Embracing Diversity: Background Information on Enhancing Support for Inclusion through Cultural and Linguistic Competence

Cultural Diversity Advisory Committee - March 2007 Report Supplement

Consistent with the New Freedom Initiative, federal officials who participated in the 2003 National Council on Disability (NCD) Cultural Diversity Initiative forum stated that they want to close gaps in access, services, and awareness of disability civil rights among racial/ethnic groups.[1]  In subsequent years, people with disabilities from diverse[2] groups have added observations about their ongoing needs amidst changing United States' demographics. For example, transformation of the work and organization environment toward a multicultural, culturally and linguistically competent[3] body is important for today's diverse society. Dimensions of diversity descriptions include primary and secondary identifiers.[4] The authorizing statute for the National Council on Disability (NCD)-the Rehabilitation Act of 1973, as amended-requires NCD to address policy and issues around the primary dimension of mental/physical abilities which incorporates diversity. Focused on two dimensions of diversity-race and ethnic heritage-NCD established the Cultural Diversity Advisory Committee (CDAC) in 2002, initially to address prevailing concerns about the unmet needs of underserved and unserved groups. From the beginning, CDAC members, including people involved in research indicated that issues/concerns impacting people with disabilities from diverse cultures transcend race and ethnicity and interact with factors such as socioeconomic status, primary language, and educational opportunities.[5]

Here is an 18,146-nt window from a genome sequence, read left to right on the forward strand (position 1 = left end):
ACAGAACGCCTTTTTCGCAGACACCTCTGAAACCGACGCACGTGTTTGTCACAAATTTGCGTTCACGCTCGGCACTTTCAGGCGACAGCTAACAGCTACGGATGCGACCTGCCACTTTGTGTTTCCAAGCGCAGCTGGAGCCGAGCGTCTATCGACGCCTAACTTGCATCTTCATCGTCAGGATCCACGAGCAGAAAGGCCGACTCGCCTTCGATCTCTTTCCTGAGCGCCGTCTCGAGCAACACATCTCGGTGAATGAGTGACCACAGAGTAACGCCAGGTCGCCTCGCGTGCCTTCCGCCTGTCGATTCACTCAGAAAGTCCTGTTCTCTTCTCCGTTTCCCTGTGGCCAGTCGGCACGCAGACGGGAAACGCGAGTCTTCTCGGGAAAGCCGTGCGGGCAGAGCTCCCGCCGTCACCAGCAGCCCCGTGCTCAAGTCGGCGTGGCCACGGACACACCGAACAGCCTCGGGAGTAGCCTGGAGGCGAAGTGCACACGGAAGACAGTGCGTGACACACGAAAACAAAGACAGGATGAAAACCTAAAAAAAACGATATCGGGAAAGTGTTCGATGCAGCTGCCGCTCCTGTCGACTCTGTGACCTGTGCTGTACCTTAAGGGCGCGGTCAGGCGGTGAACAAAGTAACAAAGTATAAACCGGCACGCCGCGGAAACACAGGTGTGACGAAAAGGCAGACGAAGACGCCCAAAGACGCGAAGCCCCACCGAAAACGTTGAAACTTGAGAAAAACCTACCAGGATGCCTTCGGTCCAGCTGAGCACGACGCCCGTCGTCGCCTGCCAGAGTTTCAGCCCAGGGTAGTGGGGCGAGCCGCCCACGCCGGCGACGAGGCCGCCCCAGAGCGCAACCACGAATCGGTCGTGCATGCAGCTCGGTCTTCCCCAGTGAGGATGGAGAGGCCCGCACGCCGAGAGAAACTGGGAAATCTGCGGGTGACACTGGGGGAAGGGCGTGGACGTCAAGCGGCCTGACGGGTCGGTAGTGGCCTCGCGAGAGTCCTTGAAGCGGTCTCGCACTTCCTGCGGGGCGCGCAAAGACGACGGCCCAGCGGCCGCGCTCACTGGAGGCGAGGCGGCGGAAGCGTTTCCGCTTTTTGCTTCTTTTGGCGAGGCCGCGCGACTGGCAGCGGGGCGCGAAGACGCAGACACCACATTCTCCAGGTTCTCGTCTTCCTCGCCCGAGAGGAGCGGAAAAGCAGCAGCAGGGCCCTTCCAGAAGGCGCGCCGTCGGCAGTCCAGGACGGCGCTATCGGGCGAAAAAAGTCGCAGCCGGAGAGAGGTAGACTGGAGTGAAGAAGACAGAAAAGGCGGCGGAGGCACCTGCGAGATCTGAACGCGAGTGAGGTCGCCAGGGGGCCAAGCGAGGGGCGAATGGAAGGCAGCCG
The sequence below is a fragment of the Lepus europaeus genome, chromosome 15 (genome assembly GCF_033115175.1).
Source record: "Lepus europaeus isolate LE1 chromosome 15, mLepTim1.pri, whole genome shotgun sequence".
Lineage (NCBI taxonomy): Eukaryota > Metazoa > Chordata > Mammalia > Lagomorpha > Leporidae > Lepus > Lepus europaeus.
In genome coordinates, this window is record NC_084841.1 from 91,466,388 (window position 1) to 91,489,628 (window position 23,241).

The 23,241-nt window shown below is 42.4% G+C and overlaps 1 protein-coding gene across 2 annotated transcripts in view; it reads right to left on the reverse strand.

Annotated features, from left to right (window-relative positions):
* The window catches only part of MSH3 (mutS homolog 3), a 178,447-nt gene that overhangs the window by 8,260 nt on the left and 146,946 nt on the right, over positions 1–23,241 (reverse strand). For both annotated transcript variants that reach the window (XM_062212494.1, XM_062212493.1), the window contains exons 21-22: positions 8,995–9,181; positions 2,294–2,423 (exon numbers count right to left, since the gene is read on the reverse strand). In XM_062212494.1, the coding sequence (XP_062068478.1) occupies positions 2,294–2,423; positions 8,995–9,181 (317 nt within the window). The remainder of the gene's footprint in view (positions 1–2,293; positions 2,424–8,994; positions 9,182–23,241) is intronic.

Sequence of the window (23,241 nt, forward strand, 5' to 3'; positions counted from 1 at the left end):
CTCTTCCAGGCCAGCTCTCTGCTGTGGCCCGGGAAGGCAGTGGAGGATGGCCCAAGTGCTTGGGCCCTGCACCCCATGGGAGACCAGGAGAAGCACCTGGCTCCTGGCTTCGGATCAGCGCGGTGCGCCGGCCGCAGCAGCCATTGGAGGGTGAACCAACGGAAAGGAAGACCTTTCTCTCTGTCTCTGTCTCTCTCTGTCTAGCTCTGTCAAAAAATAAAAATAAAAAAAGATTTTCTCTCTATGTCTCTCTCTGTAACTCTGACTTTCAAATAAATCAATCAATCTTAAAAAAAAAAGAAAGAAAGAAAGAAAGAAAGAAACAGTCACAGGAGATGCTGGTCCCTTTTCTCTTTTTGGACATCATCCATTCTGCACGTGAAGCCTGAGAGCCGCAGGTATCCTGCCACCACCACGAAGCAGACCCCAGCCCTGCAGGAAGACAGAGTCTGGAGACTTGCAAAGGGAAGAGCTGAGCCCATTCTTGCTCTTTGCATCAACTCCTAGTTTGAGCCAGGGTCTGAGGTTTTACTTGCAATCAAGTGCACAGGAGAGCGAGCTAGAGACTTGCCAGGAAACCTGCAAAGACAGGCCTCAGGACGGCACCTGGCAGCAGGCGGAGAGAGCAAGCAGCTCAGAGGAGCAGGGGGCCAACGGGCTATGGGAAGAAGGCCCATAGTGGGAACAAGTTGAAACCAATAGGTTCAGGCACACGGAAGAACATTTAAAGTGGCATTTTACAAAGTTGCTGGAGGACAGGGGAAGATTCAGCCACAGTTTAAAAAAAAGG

Other researchers have reported findings and recommendations on key issues associated with diversity, cultural and linguistic competency across several disciplines. For example, to assist schools in overcoming deeply embedded cultural conflicts, U.S. Department of Education (DoED) funded researchers such as the Northwest Regional Educational Laboratory who recommend that teachers and school leaders become experts in "culturally responsive teaching," a method that uses students' "cultural knowledge, prior experiences, and learning styles" in daily lessons. Based on research reported by a national school boards organization, such strategies can promote genuine understanding of "real-life," everyday experiences and comprehending different problems that people of other cultures might face in seeking an appropriate education.[6]  The Center for Capacity Building on Minorities with Disabilities Research (See endnote 5) is a more recent multi-year DoED project that incorporates culturally competent and linguistically appropriate research and services as a part of its mission.  The cultural and linguistic competency research and demonstration efforts by the U.S. Department of Health and Human Services are health care oriented, however, the practical guidance provides a set of national standards.[7]